Construction to begin on historic landmark

After more than a year of delays, construction on the Sybil Andrews Cottage is set to begin next week.

After more than a year of delays, construction on the Sybil Andrews Cottage is set to begin next week.

In preparation, the Campbell River Art Gallery has already moved out and set up shop in their temporary home on a lot north of the cottage purchased by the city.

The Sybil Andrews Heritage Society has rallied for the cottage to be renovated since 2008 when it became the first entry in the city’s Heritage Register.

“We had to go through the process of putting it on the community Heritage Register so that we would be eligible for heritage funding – that’s a bit of a process,” said Lynn Wark, parks project supervisor.

The city and community identified the cottage as a significant historical landmark because of its owner, Sybil Andrews, who was a prominent figure in the community.

Andrews, who was famous for her linocut printings, taught art classes out of her home and was an active member of the community, said Wark.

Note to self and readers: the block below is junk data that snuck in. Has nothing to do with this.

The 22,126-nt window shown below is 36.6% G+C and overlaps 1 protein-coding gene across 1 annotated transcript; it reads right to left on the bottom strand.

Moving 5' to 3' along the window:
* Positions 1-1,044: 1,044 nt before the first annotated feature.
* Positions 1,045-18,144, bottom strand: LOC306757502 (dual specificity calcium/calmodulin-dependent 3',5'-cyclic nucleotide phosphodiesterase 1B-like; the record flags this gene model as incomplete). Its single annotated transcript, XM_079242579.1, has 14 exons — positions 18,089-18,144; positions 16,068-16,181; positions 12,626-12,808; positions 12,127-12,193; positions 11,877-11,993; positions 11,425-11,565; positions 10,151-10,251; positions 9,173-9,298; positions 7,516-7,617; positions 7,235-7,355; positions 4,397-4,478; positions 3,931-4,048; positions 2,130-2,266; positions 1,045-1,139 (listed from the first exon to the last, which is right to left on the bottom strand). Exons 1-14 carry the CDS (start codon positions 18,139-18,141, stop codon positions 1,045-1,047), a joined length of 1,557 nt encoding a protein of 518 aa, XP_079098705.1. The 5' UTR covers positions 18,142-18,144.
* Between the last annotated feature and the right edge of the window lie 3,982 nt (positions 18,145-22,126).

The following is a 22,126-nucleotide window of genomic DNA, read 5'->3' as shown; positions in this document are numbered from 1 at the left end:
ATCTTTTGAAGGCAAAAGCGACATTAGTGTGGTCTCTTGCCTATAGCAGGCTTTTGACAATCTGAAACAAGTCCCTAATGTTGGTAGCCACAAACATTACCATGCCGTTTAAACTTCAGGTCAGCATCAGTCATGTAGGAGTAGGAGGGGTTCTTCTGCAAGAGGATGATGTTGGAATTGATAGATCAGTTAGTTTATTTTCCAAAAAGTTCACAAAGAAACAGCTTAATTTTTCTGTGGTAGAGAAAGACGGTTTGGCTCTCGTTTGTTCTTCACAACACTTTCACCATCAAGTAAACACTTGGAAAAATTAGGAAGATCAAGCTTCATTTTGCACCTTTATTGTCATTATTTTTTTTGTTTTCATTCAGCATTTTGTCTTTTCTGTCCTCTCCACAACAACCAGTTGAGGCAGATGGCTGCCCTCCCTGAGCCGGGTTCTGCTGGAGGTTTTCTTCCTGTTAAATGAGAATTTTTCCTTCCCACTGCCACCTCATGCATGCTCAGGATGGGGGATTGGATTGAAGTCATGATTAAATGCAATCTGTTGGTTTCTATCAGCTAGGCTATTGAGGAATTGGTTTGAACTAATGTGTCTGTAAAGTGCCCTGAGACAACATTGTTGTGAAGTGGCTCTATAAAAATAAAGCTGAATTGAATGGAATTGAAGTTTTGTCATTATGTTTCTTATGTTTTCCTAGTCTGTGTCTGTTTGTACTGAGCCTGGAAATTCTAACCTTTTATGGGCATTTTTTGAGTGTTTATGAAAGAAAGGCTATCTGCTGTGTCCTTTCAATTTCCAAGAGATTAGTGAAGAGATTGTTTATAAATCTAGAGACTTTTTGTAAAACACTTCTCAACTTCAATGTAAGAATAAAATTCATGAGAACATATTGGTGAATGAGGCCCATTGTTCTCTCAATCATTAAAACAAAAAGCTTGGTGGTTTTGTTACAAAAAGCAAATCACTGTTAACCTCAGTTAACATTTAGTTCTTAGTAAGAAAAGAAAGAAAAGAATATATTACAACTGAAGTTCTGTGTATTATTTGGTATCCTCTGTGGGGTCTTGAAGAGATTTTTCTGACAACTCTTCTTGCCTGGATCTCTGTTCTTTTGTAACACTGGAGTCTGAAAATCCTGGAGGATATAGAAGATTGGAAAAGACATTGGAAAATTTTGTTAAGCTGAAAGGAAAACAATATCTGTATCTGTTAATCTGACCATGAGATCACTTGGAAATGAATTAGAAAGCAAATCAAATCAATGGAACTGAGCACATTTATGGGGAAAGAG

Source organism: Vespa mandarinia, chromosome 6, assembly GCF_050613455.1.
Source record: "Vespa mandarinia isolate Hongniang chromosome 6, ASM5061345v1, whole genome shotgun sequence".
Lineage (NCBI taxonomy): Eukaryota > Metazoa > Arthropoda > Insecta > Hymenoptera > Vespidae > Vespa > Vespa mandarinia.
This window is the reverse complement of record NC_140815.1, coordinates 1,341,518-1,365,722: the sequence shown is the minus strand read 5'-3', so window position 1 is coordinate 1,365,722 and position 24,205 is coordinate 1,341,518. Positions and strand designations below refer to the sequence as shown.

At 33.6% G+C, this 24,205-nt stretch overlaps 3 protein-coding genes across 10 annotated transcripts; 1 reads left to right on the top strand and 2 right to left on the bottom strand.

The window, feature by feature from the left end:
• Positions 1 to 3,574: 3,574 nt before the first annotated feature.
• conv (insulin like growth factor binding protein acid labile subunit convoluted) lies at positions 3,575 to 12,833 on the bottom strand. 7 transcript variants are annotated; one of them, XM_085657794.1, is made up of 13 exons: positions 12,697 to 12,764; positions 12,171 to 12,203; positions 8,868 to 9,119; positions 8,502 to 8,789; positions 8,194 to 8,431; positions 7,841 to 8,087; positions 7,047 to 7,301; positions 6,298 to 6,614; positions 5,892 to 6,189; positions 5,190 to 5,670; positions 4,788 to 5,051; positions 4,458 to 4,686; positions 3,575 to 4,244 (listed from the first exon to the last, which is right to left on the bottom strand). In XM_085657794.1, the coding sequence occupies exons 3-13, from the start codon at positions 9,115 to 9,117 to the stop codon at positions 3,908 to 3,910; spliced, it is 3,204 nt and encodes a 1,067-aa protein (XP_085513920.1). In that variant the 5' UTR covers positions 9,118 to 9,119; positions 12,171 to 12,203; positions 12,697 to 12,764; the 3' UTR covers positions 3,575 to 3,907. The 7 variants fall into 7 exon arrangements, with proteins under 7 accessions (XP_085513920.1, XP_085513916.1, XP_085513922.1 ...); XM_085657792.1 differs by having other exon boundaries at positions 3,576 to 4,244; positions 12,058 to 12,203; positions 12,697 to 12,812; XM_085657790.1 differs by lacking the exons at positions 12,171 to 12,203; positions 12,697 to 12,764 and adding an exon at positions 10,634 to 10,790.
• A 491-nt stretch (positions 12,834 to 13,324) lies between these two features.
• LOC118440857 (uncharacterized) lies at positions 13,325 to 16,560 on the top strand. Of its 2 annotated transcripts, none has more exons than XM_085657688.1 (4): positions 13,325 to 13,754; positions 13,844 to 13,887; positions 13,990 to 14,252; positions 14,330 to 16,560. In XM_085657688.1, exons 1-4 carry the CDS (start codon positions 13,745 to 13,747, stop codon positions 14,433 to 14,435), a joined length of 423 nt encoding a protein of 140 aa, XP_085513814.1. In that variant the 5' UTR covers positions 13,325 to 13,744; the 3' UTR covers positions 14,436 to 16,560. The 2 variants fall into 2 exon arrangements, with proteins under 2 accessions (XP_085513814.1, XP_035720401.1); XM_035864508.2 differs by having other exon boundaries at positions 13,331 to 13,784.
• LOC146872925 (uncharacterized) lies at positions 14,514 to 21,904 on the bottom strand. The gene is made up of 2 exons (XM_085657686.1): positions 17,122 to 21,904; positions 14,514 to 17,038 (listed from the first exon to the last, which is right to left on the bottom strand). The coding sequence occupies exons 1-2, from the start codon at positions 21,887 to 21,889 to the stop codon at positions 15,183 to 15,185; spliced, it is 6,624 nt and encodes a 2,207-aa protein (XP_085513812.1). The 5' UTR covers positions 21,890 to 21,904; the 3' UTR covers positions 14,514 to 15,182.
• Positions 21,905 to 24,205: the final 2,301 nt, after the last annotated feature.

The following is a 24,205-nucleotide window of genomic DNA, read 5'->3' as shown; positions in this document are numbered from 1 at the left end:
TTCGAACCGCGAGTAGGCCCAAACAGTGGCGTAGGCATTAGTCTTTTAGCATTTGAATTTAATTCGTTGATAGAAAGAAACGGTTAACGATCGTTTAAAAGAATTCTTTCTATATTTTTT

Her paintings and drawings were well-known world-wide and sold for a greater price after she died.

Sybil and her husband Walter’s cottage was one of the first homes built in Willow Point after the couple moved here from England in 1947.

The Sybil Andrews Heritage Society formed in 2004 with the intent of saving the cottage from destruction and preserving the landmark.

Desperately in need of some repairs to maintain the building, the society set out to begin construction in September of 2009 but the project was tied up due to a lack of funding.

The $188,953 project involves the entire cottage being re-roofed and made handicap accessible.

The exterior siding, which has been rotting, will also be replaced and the entire cottage will be raised and a new foundation constructed below the building.

Jason Hartley, capital works manager for the city, said it’s “quite possible there could be some interior cracking in the drywall when the cottage is raised or lowered” which would mean extra drywall repairs not part of the original scope of work.

The cottage will also have new paint on the outside and the inside but it will all match the existing paint job, as part of the heritage requirements.

“All the heritage values observed by the community and the heritage consultants will be preserved,” said Wark. “Because it was designated as a heritage site the look of the cottage will not change.”

Construction is scheduled to begin late next week and targeted for completion in late spring.